Tuesday 1 April 2008

April 1st

The deadline for April Fool's Day pranks has past, and now I feel it is safe to post. While I didn't play any online pranks myself (although the last line in yesterdays post did unintentionally catch the unwary) I feel it is fitting to post one of the great April Fool's Chess related gags.
The following review first appeared in Gamespot Computer Game Magazine and I reproduce it here (rather than link to it) as I cannot find the original on the net.

By Greg Kasavin

The latest offering in the rapidly overflowing
strategy genre is hard evidence that strategy games
need a real overhaul, and fast. Chess, a
small-scale tactical turn-based strategy game,
attempts to adopt the age-old "easy to learn,
difficult to master" parameter made popular by
Tetris. But the game's cumbersome play mechanics
and superficial depth and detail all add up to a
game that won't keep you busy for long.

Chess casts you as king of a small country at war
with a rival country of equivalent military power.
There is little background story to speak of, and by
and large the units in the game are utterly lacking
any character whatsoever. The faceless,
nondescript units are dubbed arbitrarily such labels
as "Knight" and "Bishop" while their appearance
reveals nothing to suggest these roles. To make
matters worse, the units on both playable sides are
entirely identical aside from a simple color palette
swap. The setting of the conflict is equally
uninspiring and consists merely of a two-color grid so
as to represent the two warring factions. Adding insult
to injury, there is only one available map- and it's
pathetically small, an 8x8 matrix (Red Alert
maps are up to 128x128 in size). The lack of more
expansive battlefields makes Chess feel like little more
than an over-glorified Minesweeper.

In a definite nod to Tetris, Chess eschews any kind of
personality and styling in order to emphasize its supposedly
addictive gameplay. Unfortunately, that gameplay is severely
lacking. For one thing, there are only six units in the game.
Of those six, two are practically worthless while one is an
overpowered "god" unit, the Queen. She's your typical Lara
Croft-esque 1990s "me, too" attempt to attract the fabled gaming
girl audience from out of the woodwork to help solidify a customer
base for a game that simply cannot sell itself on its own merits.
The Queen can attack in any direction and she is balanced solely
by the fact that both sides are equally equipped with only one.
Otherwise, the functions of the six Chess units feel entirely
arbitrary. For instance, Rooks can only move in horizontal lines,
unable to attack enemies at diagonal angles; yet Bishops can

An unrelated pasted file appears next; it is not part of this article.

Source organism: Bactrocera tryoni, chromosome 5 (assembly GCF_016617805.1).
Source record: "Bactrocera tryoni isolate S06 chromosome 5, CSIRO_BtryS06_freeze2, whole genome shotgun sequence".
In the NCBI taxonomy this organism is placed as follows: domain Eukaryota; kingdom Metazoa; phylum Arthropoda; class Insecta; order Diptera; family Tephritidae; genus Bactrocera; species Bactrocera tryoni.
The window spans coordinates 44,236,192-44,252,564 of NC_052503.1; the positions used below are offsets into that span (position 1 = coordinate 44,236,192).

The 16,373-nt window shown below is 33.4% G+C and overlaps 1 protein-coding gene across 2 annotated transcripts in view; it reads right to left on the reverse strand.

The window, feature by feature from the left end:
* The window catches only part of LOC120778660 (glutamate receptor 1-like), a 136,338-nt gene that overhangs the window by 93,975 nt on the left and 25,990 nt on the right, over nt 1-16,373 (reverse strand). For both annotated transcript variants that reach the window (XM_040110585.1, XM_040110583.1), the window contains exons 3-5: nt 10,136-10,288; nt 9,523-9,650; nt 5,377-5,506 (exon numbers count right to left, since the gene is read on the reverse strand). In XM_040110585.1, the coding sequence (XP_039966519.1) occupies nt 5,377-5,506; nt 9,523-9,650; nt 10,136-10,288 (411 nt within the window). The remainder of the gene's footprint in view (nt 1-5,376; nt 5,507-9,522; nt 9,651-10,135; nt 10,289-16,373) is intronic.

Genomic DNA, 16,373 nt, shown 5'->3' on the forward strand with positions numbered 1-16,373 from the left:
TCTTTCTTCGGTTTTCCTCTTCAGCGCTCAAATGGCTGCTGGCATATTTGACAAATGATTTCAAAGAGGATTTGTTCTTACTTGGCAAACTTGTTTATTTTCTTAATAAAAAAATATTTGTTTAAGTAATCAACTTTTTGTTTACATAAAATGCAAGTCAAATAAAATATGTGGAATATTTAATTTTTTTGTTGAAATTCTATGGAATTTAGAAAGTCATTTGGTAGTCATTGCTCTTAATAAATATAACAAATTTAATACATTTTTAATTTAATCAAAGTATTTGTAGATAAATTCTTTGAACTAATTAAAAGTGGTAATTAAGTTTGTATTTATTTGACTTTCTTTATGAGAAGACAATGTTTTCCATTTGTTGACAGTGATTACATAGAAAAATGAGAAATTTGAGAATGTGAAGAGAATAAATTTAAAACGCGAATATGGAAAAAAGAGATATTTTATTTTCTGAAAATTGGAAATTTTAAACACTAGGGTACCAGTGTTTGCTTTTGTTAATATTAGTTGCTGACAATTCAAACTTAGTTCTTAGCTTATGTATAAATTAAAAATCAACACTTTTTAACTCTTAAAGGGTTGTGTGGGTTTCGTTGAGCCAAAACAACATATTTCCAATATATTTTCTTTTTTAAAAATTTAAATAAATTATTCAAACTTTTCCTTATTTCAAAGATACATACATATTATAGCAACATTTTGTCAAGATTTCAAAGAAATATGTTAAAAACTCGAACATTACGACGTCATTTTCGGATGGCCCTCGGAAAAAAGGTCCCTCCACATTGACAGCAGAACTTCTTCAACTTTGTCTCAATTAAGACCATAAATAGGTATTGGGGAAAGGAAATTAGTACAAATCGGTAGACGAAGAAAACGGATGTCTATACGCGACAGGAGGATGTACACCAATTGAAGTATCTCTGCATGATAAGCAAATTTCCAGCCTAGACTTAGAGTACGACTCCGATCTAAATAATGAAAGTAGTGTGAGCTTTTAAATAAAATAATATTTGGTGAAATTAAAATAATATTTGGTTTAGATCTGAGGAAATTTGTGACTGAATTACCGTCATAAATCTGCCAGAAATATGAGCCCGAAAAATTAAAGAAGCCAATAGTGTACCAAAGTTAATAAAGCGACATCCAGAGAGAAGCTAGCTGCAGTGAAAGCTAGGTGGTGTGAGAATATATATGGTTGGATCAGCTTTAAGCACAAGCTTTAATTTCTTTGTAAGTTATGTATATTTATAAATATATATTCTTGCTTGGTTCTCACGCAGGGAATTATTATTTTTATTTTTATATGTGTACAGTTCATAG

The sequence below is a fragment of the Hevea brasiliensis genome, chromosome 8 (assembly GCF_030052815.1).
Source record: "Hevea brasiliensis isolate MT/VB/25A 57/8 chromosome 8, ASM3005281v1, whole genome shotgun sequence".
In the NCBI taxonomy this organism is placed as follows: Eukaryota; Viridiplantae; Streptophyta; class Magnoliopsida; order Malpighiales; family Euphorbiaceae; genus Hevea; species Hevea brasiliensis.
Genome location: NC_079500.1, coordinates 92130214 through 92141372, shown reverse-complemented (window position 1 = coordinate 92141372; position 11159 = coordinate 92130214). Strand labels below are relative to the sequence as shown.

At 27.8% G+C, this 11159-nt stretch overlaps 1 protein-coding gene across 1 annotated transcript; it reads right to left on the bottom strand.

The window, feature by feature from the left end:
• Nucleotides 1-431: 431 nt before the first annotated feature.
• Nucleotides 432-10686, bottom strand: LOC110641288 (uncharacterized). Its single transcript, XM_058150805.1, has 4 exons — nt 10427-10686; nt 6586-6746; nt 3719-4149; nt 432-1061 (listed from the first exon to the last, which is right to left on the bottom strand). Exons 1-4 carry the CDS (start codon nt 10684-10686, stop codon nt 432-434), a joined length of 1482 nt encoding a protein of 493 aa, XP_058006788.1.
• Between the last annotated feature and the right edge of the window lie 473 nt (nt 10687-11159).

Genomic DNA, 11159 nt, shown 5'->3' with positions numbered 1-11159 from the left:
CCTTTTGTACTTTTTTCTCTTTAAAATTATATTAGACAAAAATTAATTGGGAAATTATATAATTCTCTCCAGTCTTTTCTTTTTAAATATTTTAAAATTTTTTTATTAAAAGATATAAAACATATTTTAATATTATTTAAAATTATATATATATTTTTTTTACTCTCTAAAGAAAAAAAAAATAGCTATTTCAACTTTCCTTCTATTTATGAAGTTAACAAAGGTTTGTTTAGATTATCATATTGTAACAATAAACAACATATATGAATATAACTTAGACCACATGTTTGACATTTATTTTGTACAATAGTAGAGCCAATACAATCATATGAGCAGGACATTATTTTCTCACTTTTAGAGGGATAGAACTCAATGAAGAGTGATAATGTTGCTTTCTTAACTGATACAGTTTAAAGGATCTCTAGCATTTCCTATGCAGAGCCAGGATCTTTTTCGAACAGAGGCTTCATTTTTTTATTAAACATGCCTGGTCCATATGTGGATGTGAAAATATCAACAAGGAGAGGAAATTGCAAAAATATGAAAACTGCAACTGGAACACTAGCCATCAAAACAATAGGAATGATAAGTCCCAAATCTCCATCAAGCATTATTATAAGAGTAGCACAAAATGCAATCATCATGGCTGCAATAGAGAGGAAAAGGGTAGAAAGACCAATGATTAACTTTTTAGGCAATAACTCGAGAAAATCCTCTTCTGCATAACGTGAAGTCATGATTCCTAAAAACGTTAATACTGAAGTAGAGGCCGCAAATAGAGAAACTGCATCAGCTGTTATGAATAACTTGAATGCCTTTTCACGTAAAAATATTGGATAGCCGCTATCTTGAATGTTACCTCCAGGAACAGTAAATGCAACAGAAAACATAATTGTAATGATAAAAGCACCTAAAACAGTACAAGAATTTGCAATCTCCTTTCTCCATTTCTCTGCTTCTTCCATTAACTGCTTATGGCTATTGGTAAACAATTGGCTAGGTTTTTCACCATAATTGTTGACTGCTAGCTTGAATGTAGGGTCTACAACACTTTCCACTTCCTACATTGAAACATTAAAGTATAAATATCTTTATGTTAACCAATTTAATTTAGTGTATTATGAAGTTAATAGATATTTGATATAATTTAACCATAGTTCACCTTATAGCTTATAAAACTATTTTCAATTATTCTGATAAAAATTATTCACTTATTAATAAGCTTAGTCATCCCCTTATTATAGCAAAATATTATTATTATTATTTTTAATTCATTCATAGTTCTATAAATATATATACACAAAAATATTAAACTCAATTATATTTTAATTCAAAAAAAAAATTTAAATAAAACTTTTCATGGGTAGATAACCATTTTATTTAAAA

move diagonally, but not horizontally. The result is a frustratingly
unrealistic effort at creating balance and strategy where there
is, in fact, very little of either element to be found.

Inexplicable pathing problems also plague Chess - the irritating
Pawns can only move straight ahead, but for some reason or other
they attack diagonally. Worst of all, your units are always deployed
in exactly the same fashion. While there might have been some
strategic element involved in cleverly deploying one's troops around
the undeniably constricted map, the designers saw fit to enforce a
"rule" about how the game should be set up. In the end, Chess matches
may often go on for a great length of time because your Pawns always
begin in front of your more useful forces, thereby blocking them off.

Only two players can compete simultaneously, thus severely limiting
any play life to be found. There is only one gameplay mode- no
capture the flag or team play - and that involves the two players
taking turns moving their units one by one. The moment a player's
King is threatened, that player is placed in a state of "check."
At this point, the player must defend his King with whatever means
are available. If he cannot defend his King, he is defeated. Yawn.
All units are killed by a single hit, so even a lowly Pawn can be
instrumental in defeating an opponent if you plan accordingly.
While the artificial balance of forcing equivalent deployment for
both sides turns Chess into something of a battle of wits, the
turn-based play is poorly paced and never really picks up speed
until halfway through a game, if then. And half the time, because
of the limited troops available (and no resources with which to
purchase more), matches end in disappointing stalemates.

This game attempts to accredit itself by virtue of its tactical
play mechanics. Yet those mechanics are tedious and difficult to grasp
and exacerbate Chess's other numerous failings. In fact, should you
actually memorize all the infuriating little rules governing how
the game is played, you'll find yourself growing weary of it all
in short order. There's just no payoff to a properly executed game,
because the restrictions on the units mean there's a "right" way to
play. Thus no real variety can exist between competent players.
The sluggish turn-based nature of Chess bogs the package still
further and renders this strategy game an irreverent exercise in
wasted time for all but the most die-hard turn-based strategy

It's more than likely that Chess, due to its self-conscious though
not entirely elegant simplicity, will garner a small handful of fans.
But in light of this game's boundless oversights and limitations,
there is no chance it could ever enjoy the sort of success that makes
games like Westwood's C&C: Red Alert and Blizzard's Warcraft II the
classics they are to this day.


Anonymous said...

Oh just bugger off barb. Usual transparent scam.

TrueFiendish said...

Oh Barb, how should I communicate my bank details to you? I too want to type some stuff and make good moolah.